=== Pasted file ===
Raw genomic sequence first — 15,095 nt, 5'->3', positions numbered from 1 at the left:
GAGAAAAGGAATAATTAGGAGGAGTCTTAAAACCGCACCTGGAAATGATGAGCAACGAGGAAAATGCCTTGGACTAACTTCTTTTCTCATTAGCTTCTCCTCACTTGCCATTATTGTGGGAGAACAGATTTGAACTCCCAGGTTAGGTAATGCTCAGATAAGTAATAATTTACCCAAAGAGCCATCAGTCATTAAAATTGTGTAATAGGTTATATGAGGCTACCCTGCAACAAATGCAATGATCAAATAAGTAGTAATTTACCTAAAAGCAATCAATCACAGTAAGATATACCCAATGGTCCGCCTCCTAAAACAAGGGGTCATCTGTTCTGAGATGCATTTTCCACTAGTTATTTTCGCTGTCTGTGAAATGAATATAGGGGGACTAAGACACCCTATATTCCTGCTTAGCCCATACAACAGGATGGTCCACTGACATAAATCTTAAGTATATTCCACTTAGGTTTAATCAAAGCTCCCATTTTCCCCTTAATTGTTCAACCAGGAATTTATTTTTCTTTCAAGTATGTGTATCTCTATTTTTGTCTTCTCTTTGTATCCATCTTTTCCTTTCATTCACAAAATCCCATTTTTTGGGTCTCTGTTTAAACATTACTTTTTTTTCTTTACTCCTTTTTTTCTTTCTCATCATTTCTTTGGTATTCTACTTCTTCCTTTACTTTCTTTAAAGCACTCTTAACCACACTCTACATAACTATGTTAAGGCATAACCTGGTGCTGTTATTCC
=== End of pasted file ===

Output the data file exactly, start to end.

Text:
Raw genomic sequence first — 15,095 nt, 5'->3', positions numbered from 1 at the left:
GAGAAAAGGAATAATTAGGAGGAGTCTTAAAACCGCACCTGGAAATGATGAGCAACGAGGAAAATGCCTTGGACTAACTTCTTTTCTCATTAGCTTCTCCTCACTTGCCATTATTGTGGGAGAACAGATTTGAACTCCCAGGTTAGGTAATGCTCAGATAAGTAATAATTTACCCAAAGAGCCATCAGTCATTAAAATTGTGTAATAGGTTATATGAGGCTACCCTGCAACAAATGCAATGATCAAATAAGTAGTAATTTACCTAAAAGCAATCAATCACAGTAAGATATACCCAATGGTCCGCCTCCTAAAACAAGGGGTCATCTGTTCTGAGATGCATTTTCCACTAGTTATTTTCGCTGTCTGTGAAATGAATATAGGGGGACTAAGACACCCTATATTCCTGCTTAGCCCATACAACAGGATGGTCCACTGACATAAATCTTAAGTATATTCCACTTAGGTTTAATCAAAGCTCCCATTTTCCCCTTAATTGTTCAACCAGGAATTTATTTTTCTTTCAAGTATGTGTATCTCTATTTTTGTCTTCTCTTTGTATCCATCTTTTCCTTTCATTCACAAAATCCCATTTTTTGGGTCTCTGTTTAAACATTACTTTTTTTTCTTTACTCCTTTTTTTCTTTCTCATCATTTCTTTGGTATTCTACTTCTTCCTTTACTTTCTTTAAAGCACTCTTAACCACACTCTACATAACTATGTTAAGGCATAACCTGGTGCTGTTATTCC